Saturday, 9 October 2010

Far in the background

I promised not to write about politics, didn’t I? But surely that pledge concerned only current issues, including the most topical – tomorrow’s pilgrimage to Smolensk. Besides, another blogger did his bit in Polish (and happened to insult tens of mourners), but his view doesn’t overlap mine at all. Yesterday “Wyborcza” revealed some journalists’ phone billings had been collected by secret services when PiS had been in power. The article and comments (those about wiretapping, which had not been mentioned) referring to it reminded me of two years when Poland was ruled by PiS, but lives went on, days passed by, all of us had our ups and downs. I can’t deny 2006 was remembered by Poles as a good one, the only question is who should take credit for it.

In the autumn of 2005 I couldn’t vote in any of three elections held in September and October, as a result of which Prawo i Sprawiedliwość caught hold of power in Poland and Lech Kaczyński was elected president. At that time I was more worried about how I would perform on matura and decided to put in for an admission to SGH. Politics was a hot topic in our talks during the last year of my high-school education, but we didn’t deplore about the aftermath of low turnout in the past elections, but gibed at midget-president, moherowe berety, and remotely-controlled prime minister.

On 7 January 2006 I had a studniówka. Around the last dance of one of deputies of Samoobrona was detained just two hundred metres from our ballroom on charges of drink-driving. Politics passed by.

In late January 2006 I began cramming up for matura, soon three wise men saved the country from instability, signing the pact was filmed by the only righteous TV station.

On 5 May 2006 I took my matura in English. I returned home in the late afternoon to find out about a new ruling coalition set up with a guy who hadn’t pass any matura exam and with a national-catholic chap who had been appointed minister of education. Imagine how happy I was to have finished school just a week before Mr Giertych took charge of ministry of education.

On 14 July 2006 I got in to SGH. Jarosław Kaczyński was sworn in as a prime minister on the same day. The former was more meaningful – after all I’m still a student of SGH and Kaczyński had to step down as a prime minister after over a year.

26 September 2006 was the second day of my studies and the day the tape scandal came to the light. Four days earlier the guy without a high-school degree had been ousted from the government just to be reappointed a deputy prime minister three weeks later.

On 11 January 2007 I was bracing myself for the first exam period, on the same day a graduate of one American business school took over as a governor of Polish central bank.

In July 2007 my cousin tied the knot. Around that time another scandal broke out and triggered an avalanche that led to an ultimate collapse of so-called Czwarta RP.

In August 2007 I got my first (and lousy) job. In the same month the ruling coalition eventually fell apart, soon the parliament disbanded itself and ahead-of-schedule election was called.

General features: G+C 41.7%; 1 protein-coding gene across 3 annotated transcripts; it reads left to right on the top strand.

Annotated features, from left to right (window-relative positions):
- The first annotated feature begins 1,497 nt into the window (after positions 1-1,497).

The election was held on 21 October 2007. The weather was the same as today – after a morning frost the glorious sunshine heated the air up. It seemed beautiful weather gave off the heartfelt joy of Poles who couldn’t miss the opportunity to put the rule of PiS to the end. And then Donald took over as prime minister and hopes for big reforms were dashed, but the life, with all its ups and downs went on…

Why have I drawn this peculiar timeline of Czwarta RP? It occurred to me why so many people don’t take trouble to go the polls. Their lives, choices, daily routines, earnings, don’t depend on what’s going on in big politics. Personal happiness doesn’t hang on the ruling coalition, health has no connection with who the president or prime minister is, generally the links between ordinary life and the world of politics are rather invisible. Why should we care then? Our interest should be focused on what really affects our private lives and politicians hardly ever have any influence on it. Years when PiS was in power could be extraordinarily good for me, years when Platforma has been ruling could be extraordinarily bad for me, yet it’s not a reason to associate personal ups and down with politics. But when it comes to economy some less-educated Poles discern when PiS was in power the economy was booming, after PO took over, the pace of GDP growth slowed down, unemployment rate picked up and stock prices declined. If so, does it mean economic policies pursued by PiS were better than those run by PO? How many people think so?


Steve said...

Your comments on why people don't vote seem eminently sensible and demonstrate well how few people appreciate the affect of the economic cycle. However, you might like to consider why so many people vote in Poland compared to countries like the UK.

adthelad said...

"In the autumn of 2005 I couldn’t vote in any of three elections held in September and October, as a result of which Prawo i Sprawiedliwość caught hold of power in Poland and Lech Kaczyński was elected president." - it might be only me but from the way the above sentence is structured it reads as if PiS only won because you didn't vote ;) LOL.

Having watched politics in Poland from the sidelines for some time I can't help but feel sorry for the way the old hands have always been one (and sometimes many a stolen billion) up on the idealistically natured in the Solidarity movement. I must admit also that I too was insulted by the proceedings which revolved around the respective Presidential wives and the PR needs of their political masters. It was truly sad to see so many of those suffering loss brought down to this level. Heart wrenching.

student SGH said...

Adam, that sentence indeed heightens my contribution to the results ;)